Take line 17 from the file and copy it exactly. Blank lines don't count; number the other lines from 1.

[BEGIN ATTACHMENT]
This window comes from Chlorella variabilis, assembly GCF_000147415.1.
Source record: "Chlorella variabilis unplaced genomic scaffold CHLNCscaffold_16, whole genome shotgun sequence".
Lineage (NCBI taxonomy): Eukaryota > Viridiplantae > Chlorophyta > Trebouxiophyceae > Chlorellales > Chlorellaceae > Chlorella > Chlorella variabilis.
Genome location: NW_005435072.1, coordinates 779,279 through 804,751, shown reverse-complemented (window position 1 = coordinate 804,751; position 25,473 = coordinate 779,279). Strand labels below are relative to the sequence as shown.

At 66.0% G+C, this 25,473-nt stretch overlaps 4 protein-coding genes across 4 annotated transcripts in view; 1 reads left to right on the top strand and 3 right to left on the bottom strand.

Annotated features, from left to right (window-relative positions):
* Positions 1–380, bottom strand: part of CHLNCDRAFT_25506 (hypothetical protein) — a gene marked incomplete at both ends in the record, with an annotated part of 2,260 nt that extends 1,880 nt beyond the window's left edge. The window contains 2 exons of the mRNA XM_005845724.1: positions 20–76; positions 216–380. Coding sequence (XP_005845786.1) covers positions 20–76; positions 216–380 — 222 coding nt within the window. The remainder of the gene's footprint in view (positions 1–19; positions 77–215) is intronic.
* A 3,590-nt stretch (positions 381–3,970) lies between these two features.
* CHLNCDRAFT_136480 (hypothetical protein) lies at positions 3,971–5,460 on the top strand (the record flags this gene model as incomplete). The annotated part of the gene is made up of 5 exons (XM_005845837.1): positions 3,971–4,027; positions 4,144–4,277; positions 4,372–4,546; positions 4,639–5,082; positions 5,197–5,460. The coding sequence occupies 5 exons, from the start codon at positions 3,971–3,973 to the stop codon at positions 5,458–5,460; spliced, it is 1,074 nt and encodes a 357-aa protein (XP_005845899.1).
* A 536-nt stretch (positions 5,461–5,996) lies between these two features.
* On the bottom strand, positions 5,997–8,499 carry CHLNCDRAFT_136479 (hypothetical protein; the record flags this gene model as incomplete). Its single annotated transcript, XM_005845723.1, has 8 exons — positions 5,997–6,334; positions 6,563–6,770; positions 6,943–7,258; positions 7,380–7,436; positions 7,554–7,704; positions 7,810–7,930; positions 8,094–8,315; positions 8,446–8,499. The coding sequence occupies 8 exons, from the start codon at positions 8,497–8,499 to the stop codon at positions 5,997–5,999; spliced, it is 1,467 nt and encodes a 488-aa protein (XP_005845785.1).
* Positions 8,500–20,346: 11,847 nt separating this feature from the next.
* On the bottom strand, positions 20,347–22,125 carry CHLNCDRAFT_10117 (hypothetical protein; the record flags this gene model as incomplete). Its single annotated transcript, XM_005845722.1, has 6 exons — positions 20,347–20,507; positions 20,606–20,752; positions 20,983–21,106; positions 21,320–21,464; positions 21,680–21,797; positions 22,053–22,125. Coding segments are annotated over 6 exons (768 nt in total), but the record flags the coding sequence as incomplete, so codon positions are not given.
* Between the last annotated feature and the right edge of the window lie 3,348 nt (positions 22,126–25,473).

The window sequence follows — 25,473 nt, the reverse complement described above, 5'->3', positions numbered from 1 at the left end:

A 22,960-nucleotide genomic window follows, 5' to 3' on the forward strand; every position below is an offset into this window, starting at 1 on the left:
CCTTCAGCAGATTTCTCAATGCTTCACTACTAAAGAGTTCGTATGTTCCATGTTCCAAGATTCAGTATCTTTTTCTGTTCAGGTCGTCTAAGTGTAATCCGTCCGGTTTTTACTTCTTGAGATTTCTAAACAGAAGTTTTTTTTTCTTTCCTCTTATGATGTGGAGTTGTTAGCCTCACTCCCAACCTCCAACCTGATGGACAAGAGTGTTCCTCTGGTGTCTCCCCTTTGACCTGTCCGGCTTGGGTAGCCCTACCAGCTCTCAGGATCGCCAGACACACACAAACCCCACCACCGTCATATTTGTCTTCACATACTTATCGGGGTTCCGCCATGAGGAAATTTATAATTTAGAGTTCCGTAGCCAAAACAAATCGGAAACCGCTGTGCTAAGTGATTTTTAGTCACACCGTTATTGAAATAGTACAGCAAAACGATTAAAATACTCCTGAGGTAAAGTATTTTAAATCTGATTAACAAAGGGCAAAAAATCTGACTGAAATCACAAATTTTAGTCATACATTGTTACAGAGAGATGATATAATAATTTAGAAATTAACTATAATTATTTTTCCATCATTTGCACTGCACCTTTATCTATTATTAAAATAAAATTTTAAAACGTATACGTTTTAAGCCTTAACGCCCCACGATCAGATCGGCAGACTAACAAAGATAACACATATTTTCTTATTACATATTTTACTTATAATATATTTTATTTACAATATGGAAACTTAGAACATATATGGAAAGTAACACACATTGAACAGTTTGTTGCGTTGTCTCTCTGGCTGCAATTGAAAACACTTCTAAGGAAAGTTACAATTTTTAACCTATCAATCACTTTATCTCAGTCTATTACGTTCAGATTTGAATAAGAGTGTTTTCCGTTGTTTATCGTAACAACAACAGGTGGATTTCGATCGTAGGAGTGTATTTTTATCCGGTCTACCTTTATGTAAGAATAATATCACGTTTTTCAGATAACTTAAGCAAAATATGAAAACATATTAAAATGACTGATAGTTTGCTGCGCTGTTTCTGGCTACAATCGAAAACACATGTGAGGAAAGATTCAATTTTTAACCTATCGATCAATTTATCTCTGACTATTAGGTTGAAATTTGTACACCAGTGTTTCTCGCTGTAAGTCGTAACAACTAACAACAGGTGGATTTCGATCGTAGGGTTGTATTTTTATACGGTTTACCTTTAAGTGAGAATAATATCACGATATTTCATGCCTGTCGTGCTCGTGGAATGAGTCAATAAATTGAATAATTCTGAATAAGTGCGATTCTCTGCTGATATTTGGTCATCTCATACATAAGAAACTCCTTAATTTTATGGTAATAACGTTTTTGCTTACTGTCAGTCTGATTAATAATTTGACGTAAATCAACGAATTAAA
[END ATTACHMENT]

CCTTCAGCAGATTTCTCAATGCTTCACTACTAAAGAGTTCGTATGTTCCATGTTCCAAGATTCAGTATCTTTTTCTGTTCAGGTCGTCTAAGTGTAATCCGTCCGGTTTTTACTTCTTGAGATTTCTAAACAGAAGTTTTTTTTTCTTTCCTCTTATGATGTGGAGTTGTTAGCCTCACTCCCAACCTCCAACCTGATGGACAAGAGTGTTCCTCTGGTGTCTCCCCTTTGACCTGTCCGGCTTGGGTAGCCCTACCAGCTCTCAGGATCGCCAGACACACACAAACCCCACCACCGTCATATTTGTCTTCACATACTTATCGGGGTTCCGCCATGAGGAAATTTATAATTTAGAGTTCCGTAGCCAAAACAAATCGGAAACCGCTGTGCTAAGTGATTTTTAGTCACACCGTTATTGAAATAGTACAGCAAAACGATTAAAATACTCCTGAGGTAAAGTATTTTAAATCTGATTAACAAAGGGCAAAAAATCTGACTGAAATCACAAATTTTAGTCATACATTGTTACAGAGAGATGATATAATAATTTAGAAATTAACTATAATTATTTTTCCATCATTTGCACTGCACCTTTATCTATTATTAAAATAAAATTTTAAAACGTATACGTTTTAAGCCTTAACGCCCCACGATCAGATCGGCAGACTAACAAAGATAACACATATTTTCTTATTACATATTTTACTTATAATATATTTTATTTACAATATGGAAACTTAGAACATATATGGAAAGTAACACACATTGAACAGTTTGTTGCGTTGTCTCTCTGGCTGCAATTGAAAACACTTCTAAGGAAAGTTACAATTTTTAACCTATCAATCACTTTATCTCAGTCTATTACGTTCAGATTTGAATAAGAGTGTTTTCCGTTGTTTATCGTAACAACAACAGGTGGATTTCGATCGTAGGAGTGTATTTTTATCCGGTCTACCTTTATGTAAGAATAATATCACGTTTTTCAGATAACTTAAGCAAAATATGAAAACATATTAAAATGACTGATAGTTTGCTGCGCTGTTTCTGGCTACAATCGAAAACACATGTGAGGAAAGATTCAATTTTTAACCTATCGATCAATTTATCTCTGACTATTAGGTTGAAATTTGTACACCAGTGTTTCTCGCTGTAAGTCGTAACAACTAACAACAGGTGGATTTCGATCGTAGGGTTGTATTTTTATACGGTTTACCTTTAAGTGAGAATAATATCACGATATTTCATGCCTGTCGTGCTCGTGGAATGAGTCAATAAATTGAATAATTCTGAATAAGTGCGATTCTCTGCTGATATTTGGTCATCTCATACATAAGAAACTCCTTAATTTTATGGTAATAACGTTTTTGCTTACTGTCAGTCTGATTAATAATTTGACGTAAATCAACGAATTAAA